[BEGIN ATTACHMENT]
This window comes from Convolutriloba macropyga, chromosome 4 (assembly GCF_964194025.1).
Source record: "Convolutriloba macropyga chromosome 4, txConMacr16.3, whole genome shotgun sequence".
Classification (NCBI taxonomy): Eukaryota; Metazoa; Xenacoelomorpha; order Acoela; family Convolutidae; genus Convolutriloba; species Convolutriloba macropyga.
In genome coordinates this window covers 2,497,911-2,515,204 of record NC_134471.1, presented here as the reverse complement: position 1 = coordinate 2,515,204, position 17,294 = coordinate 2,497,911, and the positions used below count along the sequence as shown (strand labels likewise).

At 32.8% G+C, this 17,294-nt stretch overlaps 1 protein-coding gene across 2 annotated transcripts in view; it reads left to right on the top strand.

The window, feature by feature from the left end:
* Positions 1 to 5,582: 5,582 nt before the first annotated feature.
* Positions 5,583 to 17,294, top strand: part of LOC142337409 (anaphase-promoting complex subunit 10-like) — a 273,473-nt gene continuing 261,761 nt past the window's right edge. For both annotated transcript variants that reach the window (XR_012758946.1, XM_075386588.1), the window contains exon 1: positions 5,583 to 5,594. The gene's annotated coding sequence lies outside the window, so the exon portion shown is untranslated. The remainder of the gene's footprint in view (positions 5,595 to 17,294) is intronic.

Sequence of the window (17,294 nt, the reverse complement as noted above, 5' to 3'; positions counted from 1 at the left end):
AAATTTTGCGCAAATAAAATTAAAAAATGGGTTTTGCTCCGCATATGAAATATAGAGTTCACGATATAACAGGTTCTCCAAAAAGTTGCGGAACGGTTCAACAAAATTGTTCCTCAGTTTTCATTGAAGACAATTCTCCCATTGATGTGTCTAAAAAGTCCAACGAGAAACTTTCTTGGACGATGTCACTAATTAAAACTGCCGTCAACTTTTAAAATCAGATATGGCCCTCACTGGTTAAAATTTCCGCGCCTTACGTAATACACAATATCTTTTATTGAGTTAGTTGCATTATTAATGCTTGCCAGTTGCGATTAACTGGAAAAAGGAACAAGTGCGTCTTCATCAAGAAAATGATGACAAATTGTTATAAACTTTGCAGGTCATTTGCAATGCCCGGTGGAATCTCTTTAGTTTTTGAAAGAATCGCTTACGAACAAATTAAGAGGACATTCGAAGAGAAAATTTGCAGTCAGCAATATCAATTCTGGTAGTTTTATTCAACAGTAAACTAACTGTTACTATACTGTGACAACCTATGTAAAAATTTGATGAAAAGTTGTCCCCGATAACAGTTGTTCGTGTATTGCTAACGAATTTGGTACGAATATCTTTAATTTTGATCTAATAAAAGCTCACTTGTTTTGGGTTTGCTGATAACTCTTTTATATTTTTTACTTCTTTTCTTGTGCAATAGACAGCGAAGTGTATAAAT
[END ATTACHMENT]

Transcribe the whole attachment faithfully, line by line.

This window comes from Convolutriloba macropyga, chromosome 4 (assembly GCF_964194025.1).
Source record: "Convolutriloba macropyga chromosome 4, txConMacr16.3, whole genome shotgun sequence".
Classification (NCBI taxonomy): Eukaryota; Metazoa; Xenacoelomorpha; order Acoela; family Convolutidae; genus Convolutriloba; species Convolutriloba macropyga.
In genome coordinates this window covers 2,497,911-2,515,204 of record NC_134471.1, presented here as the reverse complement: position 1 = coordinate 2,515,204, position 17,294 = coordinate 2,497,911, and the positions used below count along the sequence as shown (strand labels likewise).

At 32.8% G+C, this 17,294-nt stretch overlaps 1 protein-coding gene across 2 annotated transcripts in view; it reads left to right on the top strand.

The window, feature by feature from the left end:
* Positions 1 to 5,582: 5,582 nt before the first annotated feature.
* Positions 5,583 to 17,294, top strand: part of LOC142337409 (anaphase-promoting complex subunit 10-like) — a 273,473-nt gene continuing 261,761 nt past the window's right edge. For both annotated transcript variants that reach the window (XR_012758946.1, XM_075386588.1), the window contains exon 1: positions 5,583 to 5,594. The gene's annotated coding sequence lies outside the window, so the exon portion shown is untranslated. The remainder of the gene's footprint in view (positions 5,595 to 17,294) is intronic.

Sequence of the window (17,294 nt, the reverse complement as noted above, 5' to 3'; positions counted from 1 at the left end):
AAATTTTGCGCAAATAAAATTAAAAAATGGGTTTTGCTCCGCATATGAAATATAGAGTTCACGATATAACAGGTTCTCCAAAAAGTTGCGGAACGGTTCAACAAAATTGTTCCTCAGTTTTCATTGAAGACAATTCTCCCATTGATGTGTCTAAAAAGTCCAACGAGAAACTTTCTTGGACGATGTCACTAATTAAAACTGCCGTCAACTTTTAAAATCAGATATGGCCCTCACTGGTTAAAATTTCCGCGCCTTACGTAATACACAATATCTTTTATTGAGTTAGTTGCATTATTAATGCTTGCCAGTTGCGATTAACTGGAAAAAGGAACAAGTGCGTCTTCATCAAGAAAATGATGACAAATTGTTATAAACTTTGCAGGTCATTTGCAATGCCCGGTGGAATCTCTTTAGTTTTTGAAAGAATCGCTTACGAACAAATTAAGAGGACATTCGAAGAGAAAATTTGCAGTCAGCAATATCAATTCTGGTAGTTTTATTCAACAGTAAACTAACTGTTACTATACTGTGACAACCTATGTAAAAATTTGATGAAAAGTTGTCCCCGATAACAGTTGTTCGTGTATTGCTAACGAATTTGGTACGAATATCTTTAATTTTGATCTAATAAAAGCTCACTTGTTTTGGGTTTGCTGATAACTCTTTTATATTTTTTACTTCTTTTCTTGTGCAATAGACAGCGAAGTGTATAAAT